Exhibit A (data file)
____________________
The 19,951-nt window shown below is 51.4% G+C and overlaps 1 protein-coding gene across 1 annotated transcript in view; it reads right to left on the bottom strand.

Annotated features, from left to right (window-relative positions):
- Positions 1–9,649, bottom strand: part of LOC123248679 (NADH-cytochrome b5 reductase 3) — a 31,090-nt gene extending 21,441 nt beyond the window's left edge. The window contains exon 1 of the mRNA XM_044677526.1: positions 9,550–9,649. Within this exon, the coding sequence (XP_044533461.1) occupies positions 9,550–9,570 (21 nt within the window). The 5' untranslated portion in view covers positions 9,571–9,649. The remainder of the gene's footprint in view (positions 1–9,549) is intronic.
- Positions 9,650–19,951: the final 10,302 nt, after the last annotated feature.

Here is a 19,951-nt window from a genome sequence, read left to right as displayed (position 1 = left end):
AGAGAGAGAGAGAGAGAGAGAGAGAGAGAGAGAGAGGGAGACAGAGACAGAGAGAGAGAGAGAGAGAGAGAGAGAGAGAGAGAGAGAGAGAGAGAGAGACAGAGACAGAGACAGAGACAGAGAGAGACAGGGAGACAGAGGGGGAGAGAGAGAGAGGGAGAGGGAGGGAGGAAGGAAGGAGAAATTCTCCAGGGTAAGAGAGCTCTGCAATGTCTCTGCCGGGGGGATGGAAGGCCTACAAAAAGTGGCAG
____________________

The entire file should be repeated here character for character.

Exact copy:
The 19,951-nt window shown below is 51.4% G+C and overlaps 1 protein-coding gene across 1 annotated transcript in view; it reads right to left on the bottom strand.

Annotated features, from left to right (window-relative positions):
- Positions 1–9,649, bottom strand: part of LOC123248679 (NADH-cytochrome b5 reductase 3) — a 31,090-nt gene extending 21,441 nt beyond the window's left edge. The window contains exon 1 of the mRNA XM_044677526.1: positions 9,550–9,649. Within this exon, the coding sequence (XP_044533461.1) occupies positions 9,550–9,570 (21 nt within the window). The 5' untranslated portion in view covers positions 9,571–9,649. The remainder of the gene's footprint in view (positions 1–9,549) is intronic.
- Positions 9,650–19,951: the final 10,302 nt, after the last annotated feature.

Here is a 19,951-nt window from a genome sequence, read left to right as displayed (position 1 = left end):
AGAGAGAGAGAGAGAGAGAGAGAGAGAGAGAGAGAGGGAGACAGAGACAGAGAGAGAGAGAGAGAGAGAGAGAGAGAGAGAGAGAGAGAGAGAGAGAGACAGAGACAGAGACAGAGACAGAGAGAGACAGGGAGACAGAGGGGGAGAGAGAGAGAGGGAGAGGGAGGGAGGAAGGAAGGAGAAATTCTCCAGGGTAAGAGAGCTCTGCAATGTCTCTGCCGGGGGGATGGAAGGCCTACAAAAAGTGGCAG